Google Patches Android Security Flaw

The company's over-the-air update fixes a browser vulnerability that could enable hackers to gain access to information like saved passwords.

Marin Perez, Contributor

November 3, 2008

1 Min Read

Google has rolled out an over-the-air update to fix a serious security flaw with the Android operating system.

Some users of T-Mobile's G1 received a notification over the weekend that an update was available. This update fixed the Web browser vulnerability that could potentially enable a hacker to have access to information the WebKit browser may use.

Last week, security researchers from Independent Security Evaluators alerted the public to the flaw but did not release the exploit itself because the researchers wanted to give Google a chance to release a patch.

"A user of an Android phone who uses the Web browser to surf the Internet may be exploited if they visit a malicious page," the researchers wrote. "Upon visiting the malicious site, the attacker can run any code they wish with the privileges of the Web browser application."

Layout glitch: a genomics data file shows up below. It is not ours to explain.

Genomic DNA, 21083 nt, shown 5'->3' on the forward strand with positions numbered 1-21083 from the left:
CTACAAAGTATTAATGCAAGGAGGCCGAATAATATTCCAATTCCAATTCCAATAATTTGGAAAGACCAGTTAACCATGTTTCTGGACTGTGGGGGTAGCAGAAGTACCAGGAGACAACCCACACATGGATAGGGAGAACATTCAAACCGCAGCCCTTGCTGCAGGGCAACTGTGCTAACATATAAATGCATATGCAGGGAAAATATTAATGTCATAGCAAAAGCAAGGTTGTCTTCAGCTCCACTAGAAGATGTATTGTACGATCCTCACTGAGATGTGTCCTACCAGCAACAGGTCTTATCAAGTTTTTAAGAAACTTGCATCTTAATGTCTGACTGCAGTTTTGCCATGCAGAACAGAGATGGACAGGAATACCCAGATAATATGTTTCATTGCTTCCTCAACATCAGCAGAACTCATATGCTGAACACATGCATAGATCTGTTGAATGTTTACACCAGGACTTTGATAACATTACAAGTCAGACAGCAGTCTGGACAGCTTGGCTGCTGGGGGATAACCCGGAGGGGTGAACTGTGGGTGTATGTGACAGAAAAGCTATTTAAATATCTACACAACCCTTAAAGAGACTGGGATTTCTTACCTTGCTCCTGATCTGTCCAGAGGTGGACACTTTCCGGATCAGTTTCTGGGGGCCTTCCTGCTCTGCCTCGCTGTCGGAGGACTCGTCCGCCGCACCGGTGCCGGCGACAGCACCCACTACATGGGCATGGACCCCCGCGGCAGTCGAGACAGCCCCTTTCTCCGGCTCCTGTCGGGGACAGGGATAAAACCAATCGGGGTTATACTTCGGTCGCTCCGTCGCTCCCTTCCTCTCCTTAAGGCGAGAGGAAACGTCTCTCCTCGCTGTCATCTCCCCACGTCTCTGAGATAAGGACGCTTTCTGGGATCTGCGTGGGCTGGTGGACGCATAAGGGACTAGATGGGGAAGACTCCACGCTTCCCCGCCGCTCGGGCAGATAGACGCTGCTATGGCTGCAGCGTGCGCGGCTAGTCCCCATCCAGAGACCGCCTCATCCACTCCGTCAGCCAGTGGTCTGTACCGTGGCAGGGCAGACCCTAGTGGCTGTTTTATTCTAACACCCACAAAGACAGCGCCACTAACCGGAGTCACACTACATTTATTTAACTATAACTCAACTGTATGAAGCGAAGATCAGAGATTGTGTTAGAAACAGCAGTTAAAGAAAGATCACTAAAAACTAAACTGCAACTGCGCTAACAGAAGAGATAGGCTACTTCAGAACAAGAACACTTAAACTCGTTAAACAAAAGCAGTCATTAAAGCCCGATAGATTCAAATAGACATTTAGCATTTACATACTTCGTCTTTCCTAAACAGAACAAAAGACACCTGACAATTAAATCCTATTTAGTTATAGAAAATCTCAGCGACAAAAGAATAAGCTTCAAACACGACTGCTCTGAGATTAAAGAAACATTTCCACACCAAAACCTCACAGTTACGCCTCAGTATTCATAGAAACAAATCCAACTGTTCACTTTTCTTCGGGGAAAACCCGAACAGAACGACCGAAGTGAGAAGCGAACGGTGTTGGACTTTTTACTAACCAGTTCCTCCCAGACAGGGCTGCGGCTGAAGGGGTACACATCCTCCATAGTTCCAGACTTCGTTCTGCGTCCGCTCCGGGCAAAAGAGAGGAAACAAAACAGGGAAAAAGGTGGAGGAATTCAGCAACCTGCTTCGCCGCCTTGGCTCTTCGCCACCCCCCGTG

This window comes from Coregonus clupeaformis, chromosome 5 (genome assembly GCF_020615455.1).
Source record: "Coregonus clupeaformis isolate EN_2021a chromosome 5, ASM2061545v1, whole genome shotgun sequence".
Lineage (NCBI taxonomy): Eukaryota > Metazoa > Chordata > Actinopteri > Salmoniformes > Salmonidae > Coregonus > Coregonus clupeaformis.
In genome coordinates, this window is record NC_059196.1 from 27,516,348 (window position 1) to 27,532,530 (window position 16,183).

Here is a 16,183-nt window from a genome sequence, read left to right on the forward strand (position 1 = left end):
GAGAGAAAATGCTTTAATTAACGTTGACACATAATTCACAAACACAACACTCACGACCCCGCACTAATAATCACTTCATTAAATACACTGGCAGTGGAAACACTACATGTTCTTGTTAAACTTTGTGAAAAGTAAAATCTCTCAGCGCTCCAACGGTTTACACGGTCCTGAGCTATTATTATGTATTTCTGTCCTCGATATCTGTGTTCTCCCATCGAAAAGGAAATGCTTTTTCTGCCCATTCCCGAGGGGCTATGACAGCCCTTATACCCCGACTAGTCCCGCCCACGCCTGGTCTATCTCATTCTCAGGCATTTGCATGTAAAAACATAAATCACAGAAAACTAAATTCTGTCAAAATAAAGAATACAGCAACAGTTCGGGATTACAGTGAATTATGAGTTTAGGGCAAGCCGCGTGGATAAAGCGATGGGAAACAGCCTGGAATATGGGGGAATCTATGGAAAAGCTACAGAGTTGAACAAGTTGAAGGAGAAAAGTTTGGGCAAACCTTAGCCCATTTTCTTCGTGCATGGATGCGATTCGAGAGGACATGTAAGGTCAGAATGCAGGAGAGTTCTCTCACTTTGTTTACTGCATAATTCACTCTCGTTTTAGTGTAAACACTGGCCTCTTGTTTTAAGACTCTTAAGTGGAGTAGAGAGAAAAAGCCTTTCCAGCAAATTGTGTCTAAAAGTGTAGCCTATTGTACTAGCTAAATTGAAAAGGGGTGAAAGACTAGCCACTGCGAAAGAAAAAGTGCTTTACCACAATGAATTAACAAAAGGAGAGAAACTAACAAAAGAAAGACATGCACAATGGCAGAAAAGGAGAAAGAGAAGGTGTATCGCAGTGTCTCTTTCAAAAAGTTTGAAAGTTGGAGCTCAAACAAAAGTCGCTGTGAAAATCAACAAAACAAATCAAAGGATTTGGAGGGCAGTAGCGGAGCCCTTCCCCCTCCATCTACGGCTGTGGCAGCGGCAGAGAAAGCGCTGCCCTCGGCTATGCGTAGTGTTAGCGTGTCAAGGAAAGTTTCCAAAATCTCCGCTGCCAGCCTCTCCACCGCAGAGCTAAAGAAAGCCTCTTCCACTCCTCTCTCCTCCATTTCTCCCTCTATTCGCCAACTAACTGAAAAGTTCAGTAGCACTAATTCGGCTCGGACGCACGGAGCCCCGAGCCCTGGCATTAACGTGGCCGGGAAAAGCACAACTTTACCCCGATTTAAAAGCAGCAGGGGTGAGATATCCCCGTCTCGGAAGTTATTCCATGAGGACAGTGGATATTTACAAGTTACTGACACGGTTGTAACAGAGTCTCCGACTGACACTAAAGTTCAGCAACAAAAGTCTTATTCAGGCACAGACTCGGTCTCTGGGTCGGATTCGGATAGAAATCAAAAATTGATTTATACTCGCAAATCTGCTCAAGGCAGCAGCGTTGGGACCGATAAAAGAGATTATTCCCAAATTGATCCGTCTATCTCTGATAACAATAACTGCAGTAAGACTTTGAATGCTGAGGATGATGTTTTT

Android is an open source operating system that uses more than 80 different open source packages. According to the researchers, the flaw stems from Google's not using the most up-to-date version of these packages.

"In other words, this particular security vulnerability that affects the G1 phone was known and fixed in the relevant software package, but Google used an older, still vulnerable version," ISE said.

The security firm did say that the impact of the exploit was somewhat limited because of Android's architecture. For example, an attacker could have access to things like cookies and saved passwords but would not be able to access other functions like the phone dialer.

Google said it takes security seriously and the update, which also includes other minor changes, should be rolled out to all G1 users shortly.

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